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Our motto: "Critical thinking in the cheap seats." Unbiased, honest classical music and opera opinions, occasional obituaries and classical news reporting, since 2007. All written content © 2016 by Paul J. Pelkonen. For more about Superconductor, visit this link. For advertising rates, click this link. Follow us on Facebook.

Saturday, January 2, 2016

The Worst (Wurst?) of 2015

Bad things that happened in the year that was.
by Paul J. Pelkonen
We've done this as throwing of the eggs. Here it's sausage. Part of a complete breakfast.
This is the time between concert reviews where we wrap up the very strange year that was 2015. Let's open with the lowlights of the year and then we'll get on to the best-of's. So without further ado here are the worst things that happened in the classical music and opera sphere in 2015. No particular order.



Alan Gilbert stepped down.
The security and near future of the New York Philharmonic was shaken when music director and favorite son Alan Gilbert announced that next season would be his last go-round as the orchestra's music director. His decision leaves the Philharmonic scrambling for a replacement and us writers scrambling for nuggets of information as to who will guide America's oldest orchestra through its planned two-year absence from Lincoln Center as David Geffen Hall undergoes a total rebuild and renovation.

Gotham Chamber Opera folded.
It hit the opera world as a shock. The Gotham Chamber Opera, an innovative company responsible for pioneering the idea of opera in unusual locations (the Hayden Planetarium, the Brooklyn Botanic Garden, a Lower East Side burlesque club) closed its doors this year, announcing that its deficits made the opera company impossible to operate. Gotham is the second New York opera conpany to close this decade, following the decline and final fall of New York City Opera in 2013.

Kurt Masur died.
The German conductor succumbed in December from complications from Parkinson's disease. He was 88. Credited with refining and tightening the New York Philharmonic in his 12 years as music director, Mr. Masur had an international reputation built in the course of a forty-year career. Considered one of the toughest old-school maestros, he became the second recent music director of the Philharmonic to pass away, the other being Lorin Maazel who died in 2014.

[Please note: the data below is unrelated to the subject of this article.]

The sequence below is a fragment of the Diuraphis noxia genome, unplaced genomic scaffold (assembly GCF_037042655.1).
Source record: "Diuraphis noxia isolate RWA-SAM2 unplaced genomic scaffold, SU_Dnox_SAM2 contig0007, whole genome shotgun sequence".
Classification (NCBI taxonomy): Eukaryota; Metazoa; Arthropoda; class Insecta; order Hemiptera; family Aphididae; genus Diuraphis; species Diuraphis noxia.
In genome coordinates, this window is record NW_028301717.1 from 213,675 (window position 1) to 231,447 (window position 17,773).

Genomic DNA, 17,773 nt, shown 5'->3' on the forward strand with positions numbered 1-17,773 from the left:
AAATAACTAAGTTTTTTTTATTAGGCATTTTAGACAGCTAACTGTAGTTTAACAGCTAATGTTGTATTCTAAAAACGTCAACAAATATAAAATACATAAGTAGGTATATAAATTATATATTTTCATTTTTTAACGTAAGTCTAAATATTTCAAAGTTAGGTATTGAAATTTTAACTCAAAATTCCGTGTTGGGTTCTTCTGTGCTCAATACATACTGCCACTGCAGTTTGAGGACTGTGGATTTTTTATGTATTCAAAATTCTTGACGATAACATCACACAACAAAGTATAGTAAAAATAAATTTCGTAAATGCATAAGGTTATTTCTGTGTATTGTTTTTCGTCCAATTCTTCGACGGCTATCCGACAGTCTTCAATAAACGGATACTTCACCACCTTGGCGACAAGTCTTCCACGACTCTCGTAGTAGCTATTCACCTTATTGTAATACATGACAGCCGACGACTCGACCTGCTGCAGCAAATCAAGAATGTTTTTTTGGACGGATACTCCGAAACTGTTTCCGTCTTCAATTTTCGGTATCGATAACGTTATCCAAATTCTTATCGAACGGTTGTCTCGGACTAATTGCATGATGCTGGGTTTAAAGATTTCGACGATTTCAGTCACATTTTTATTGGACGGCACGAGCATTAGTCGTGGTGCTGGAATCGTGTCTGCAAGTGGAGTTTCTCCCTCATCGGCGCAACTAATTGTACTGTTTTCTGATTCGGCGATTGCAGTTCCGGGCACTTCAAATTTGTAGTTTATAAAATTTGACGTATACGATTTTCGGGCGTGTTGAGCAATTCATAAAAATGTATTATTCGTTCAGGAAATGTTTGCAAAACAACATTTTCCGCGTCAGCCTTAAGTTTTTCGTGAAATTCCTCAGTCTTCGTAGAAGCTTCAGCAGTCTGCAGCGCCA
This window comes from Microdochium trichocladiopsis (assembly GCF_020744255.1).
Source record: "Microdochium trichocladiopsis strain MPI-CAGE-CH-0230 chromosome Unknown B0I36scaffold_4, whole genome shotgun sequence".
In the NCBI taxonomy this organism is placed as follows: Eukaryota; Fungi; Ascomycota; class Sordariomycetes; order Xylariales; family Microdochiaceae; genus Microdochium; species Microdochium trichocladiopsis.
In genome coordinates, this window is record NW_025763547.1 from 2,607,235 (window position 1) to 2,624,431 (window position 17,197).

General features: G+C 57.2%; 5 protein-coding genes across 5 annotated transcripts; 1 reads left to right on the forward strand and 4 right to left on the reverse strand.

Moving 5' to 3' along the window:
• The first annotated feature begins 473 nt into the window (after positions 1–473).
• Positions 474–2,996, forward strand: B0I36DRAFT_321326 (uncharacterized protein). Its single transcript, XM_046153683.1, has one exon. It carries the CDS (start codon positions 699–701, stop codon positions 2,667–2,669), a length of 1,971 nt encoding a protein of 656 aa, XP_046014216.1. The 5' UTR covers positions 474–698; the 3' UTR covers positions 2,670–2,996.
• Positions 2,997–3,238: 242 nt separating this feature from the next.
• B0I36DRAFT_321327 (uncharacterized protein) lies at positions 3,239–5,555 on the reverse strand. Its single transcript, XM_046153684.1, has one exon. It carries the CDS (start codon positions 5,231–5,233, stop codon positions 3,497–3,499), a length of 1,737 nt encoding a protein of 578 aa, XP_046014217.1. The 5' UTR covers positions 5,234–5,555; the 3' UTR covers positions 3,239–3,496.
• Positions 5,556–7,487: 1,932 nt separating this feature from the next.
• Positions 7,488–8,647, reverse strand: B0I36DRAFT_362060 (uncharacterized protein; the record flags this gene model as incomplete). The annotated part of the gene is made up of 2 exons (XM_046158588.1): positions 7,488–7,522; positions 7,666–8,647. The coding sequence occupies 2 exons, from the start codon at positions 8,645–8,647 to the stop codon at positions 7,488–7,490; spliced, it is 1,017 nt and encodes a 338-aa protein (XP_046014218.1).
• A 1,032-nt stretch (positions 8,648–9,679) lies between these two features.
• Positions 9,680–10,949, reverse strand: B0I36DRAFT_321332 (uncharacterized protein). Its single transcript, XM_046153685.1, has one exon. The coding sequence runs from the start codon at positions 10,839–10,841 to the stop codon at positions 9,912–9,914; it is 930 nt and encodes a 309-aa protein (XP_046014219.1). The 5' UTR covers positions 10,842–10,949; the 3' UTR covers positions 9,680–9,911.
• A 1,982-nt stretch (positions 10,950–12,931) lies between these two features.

A power struggle shook Carnegie Hall.
The Hall that Music Built found itself shaken when a conflict erupted this summer between executive director Clive Gillinson and new chairman of the board Ronald O. Perelman. Mr. Perelman, whose name is attached to the main stage in Stern Auditorium, attempted to oust Mr. Gillinson. The executive director was suspended for 24 hours and then reinstated the next day. Mr. Perelman then vacated his position and was replaced by Mercedes T. Bass as acting chair. A search for a permanent replacement is onging.

James Levine cancelled at the Met.
There's no doubt that this year's production of Lulu at the Metropolitan Opera was one of the highlights of a mostly moribund 2015 season. However, it happened without James Levine. The veteran music director decided to withdraw from the production in order to concentrate on a run of Tannhäuser that he was leading in October. Lulu and the music of Alban Berg is one of Mr. Levine's specialties, and the cancellation

So that's the worst of it. Next, we do the Year in Reviews: the BEST of 2015!
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Critical Thinking in the Cheap Seats

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Since 2007, Superconductor has grown from an occasional concert or CD review to a near-daily publication covering classical music, opera and the arts in and around NYC, with excursions to Boston, Philadelphia, and upstate NY. I am a freelance writer living and working in Brooklyn NY. And no, I'm not a conductor.